While we can build on the experience of existing global vaccine stockpiles, such as the WHO Smallpox Vaccine Emergency Stockpile and the Yellow Fever, Meningitis, and Cholera stockpiles currently overseen by the International Coordinating Group on Vaccine Provision, recent evaluations of the ICG have highlighted some of the current weaknesses, with calls for improved governance, more clearly defined roles of engaged parties, and greater transparency in decision-making.[22], [23] The establishment and oversight of new vaccine stockpiles will only add to the financial, operational, and ethical challenges and complexities—especially in the face of larger and more frequent outbreaks. Similar challenges and questions will arise surrounding the global supply of antiviral agents and novel therapeutics—and there is much to learn from past experiences of inefficient and inequitable use of antivirals for influenza.[24], [25]

But there are many questions that require further investigation.

With many novel vaccines and therapeutics in the pipeline—for COVID-19 and other emerging epidemic threats—how should decisions be made about which global stockpiles will be established to maintain a ready supply in the event of an outbreak? How can we appropriately forecast the demand for epidemic MCM to ensure an adequate and appropriate supply to effectively and equitably protect at-risk populations? How should clinical trials be designed to inform optimal implementation and allocation strategies? What types of institutional structures, processes, and funding mechanisms will be needed to maintain and oversee MCM supplies for different types of threats? And in the event of a large-scale or pandemic threat, like the one we now face, how will decisions be made about the equitable allocation and prioritization of epidemic vaccines and therapeutics—including which countries will have access to vaccine and therapeutic supplies as well as which population groups will be eligible given supply constraints and how provision ought to be sequenced given population and product characteristics?

Setting the research agenda for global MCM supplies

If we want to ensure that we have adequate and equitably distributed COVID-19 vaccines and therapeutics, on a global level, work is needed now to critically examine these issues and set up new norms, processes, and governance structures; financing instruments; and evidence-based approaches to inform optimal strategies. Facing these challenges head on in the context of COVID-19 can lay the groundwork for new mechanisms to better address future emerging epidemic threats and mobilize MCM where they can do the most good for those most in need. The following are key areas for research to inform new approaches for global procurement and provision of epidemic vaccines and therapeutics:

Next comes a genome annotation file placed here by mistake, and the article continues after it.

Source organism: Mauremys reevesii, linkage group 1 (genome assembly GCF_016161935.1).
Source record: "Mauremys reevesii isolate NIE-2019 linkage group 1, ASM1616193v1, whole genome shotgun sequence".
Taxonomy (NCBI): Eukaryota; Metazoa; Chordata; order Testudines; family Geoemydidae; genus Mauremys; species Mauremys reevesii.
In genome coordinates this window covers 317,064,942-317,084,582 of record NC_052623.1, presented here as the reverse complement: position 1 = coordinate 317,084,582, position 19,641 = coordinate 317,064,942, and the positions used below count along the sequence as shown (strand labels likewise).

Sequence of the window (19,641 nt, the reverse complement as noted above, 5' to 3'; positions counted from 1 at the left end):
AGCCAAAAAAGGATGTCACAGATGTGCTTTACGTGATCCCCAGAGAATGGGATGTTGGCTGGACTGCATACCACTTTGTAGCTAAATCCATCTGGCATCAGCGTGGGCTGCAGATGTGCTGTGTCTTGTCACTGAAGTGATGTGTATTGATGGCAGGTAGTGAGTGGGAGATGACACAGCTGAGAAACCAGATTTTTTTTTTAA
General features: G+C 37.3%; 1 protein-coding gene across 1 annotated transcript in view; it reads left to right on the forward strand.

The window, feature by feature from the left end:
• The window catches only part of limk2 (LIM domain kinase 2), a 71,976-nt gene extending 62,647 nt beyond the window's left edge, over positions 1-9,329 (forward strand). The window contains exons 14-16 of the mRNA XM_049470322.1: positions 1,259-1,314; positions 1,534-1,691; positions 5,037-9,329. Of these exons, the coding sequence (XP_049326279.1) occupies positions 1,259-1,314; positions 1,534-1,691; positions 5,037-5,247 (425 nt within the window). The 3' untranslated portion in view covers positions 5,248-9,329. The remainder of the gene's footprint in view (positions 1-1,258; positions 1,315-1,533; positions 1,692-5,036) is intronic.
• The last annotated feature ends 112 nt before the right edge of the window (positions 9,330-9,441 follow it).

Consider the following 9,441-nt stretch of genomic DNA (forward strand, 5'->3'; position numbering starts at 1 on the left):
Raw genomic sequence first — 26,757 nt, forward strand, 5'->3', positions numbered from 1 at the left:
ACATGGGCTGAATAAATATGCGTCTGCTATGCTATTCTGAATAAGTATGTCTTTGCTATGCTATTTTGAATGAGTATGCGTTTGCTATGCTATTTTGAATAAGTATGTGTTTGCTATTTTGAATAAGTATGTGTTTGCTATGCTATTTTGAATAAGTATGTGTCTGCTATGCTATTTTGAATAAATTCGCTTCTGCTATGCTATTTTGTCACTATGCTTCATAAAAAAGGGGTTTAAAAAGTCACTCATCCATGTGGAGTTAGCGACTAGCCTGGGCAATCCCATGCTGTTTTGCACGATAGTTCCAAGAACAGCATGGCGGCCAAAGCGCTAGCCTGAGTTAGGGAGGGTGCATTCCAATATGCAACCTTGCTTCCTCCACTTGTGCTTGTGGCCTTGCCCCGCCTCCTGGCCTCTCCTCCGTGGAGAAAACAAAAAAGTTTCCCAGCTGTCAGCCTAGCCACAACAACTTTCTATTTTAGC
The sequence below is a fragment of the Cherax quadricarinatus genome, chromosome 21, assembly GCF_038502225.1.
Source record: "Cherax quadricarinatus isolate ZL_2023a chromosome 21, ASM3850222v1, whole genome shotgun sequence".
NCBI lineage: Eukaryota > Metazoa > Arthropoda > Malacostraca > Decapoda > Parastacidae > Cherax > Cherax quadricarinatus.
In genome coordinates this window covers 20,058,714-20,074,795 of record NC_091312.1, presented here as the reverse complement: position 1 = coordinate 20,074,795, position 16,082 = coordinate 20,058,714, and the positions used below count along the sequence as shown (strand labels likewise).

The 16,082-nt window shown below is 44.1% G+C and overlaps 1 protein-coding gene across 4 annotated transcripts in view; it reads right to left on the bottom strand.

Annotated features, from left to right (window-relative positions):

1. Institutional arrangements for the management and governance of global stockpiles. To inform how global institutions and coordinating groups/mechanisms should operate in this space, we need to critically examine existing structures to understand their strengths and weaknesses—and to determine which entity(ies) are best suited to host this function, or whether a new global entity is needed to oversee supplies for epidemic and pandemic threats. This includes assessing the features and technical capacities that any such entity would need to function as a trusted administrator of these critical resources, including aspects related to representation, transparency, evidence-informed policy, and oversight.

  2. Financing of MCM. As we have discussed elsewhere, different types of epidemic vaccines and therapeutics may require innovative push and pull mechanisms to de-risk the space for industry to aggressively pursue R&D, while also providing commitments to a share of the global supply for lower- and middle-income countries that may otherwise not be able to compete with the purchasing power of larger and/or wealthier nations. Further analysis is needed to better evaluate options for using advance market commitments; market-driven, value-based advance commitment (MVAC) approaches; vaccine bonds; and other innovative financing instruments to ensure adequate and equitable supply of lifesaving prevention and treatment modalities.

  3. Decisions to establish new stockpiles for emerging threats. Given the tremendous cost associated with establishing and maintaining stockpiles, and the range of products in the R&D pipeline, further work is needed to establish the criteria and evidence that will be used to inform decisions about new vaccine and therapeutic stockpiles, with attention to the nature of the pathogenic threat, product characteristics, manufacturing requirements, cost-effectiveness, and the appropriate volume and mix of products that will compose stockpiles for various kinds of epidemic threats.

  4. Guidance for the allocation and distribution of vaccines and therapeutics during epidemics and pandemics. Because there will be many cases when demand exceeds supply, tough choices will have to be made about how to appropriately allocate vaccines and therapeutics from the global stockpile. Additional work is needed to explore different allocation scenarios and establish appropriate criteria, including attention to what will be most effective in reducing transmission and mortality, which populations are in greatest need, cost-effectiveness, capacity to deploy vaccines and therapeutic options in different contexts, and tradeoffs between approaches that target the most at-risk with fewer doses versus those that prioritize herd immunity of a population. This type of work could help further align and tailor biomedical research and modelling efforts to inform critical policy questions around optimal allocation strategies, within and between populations.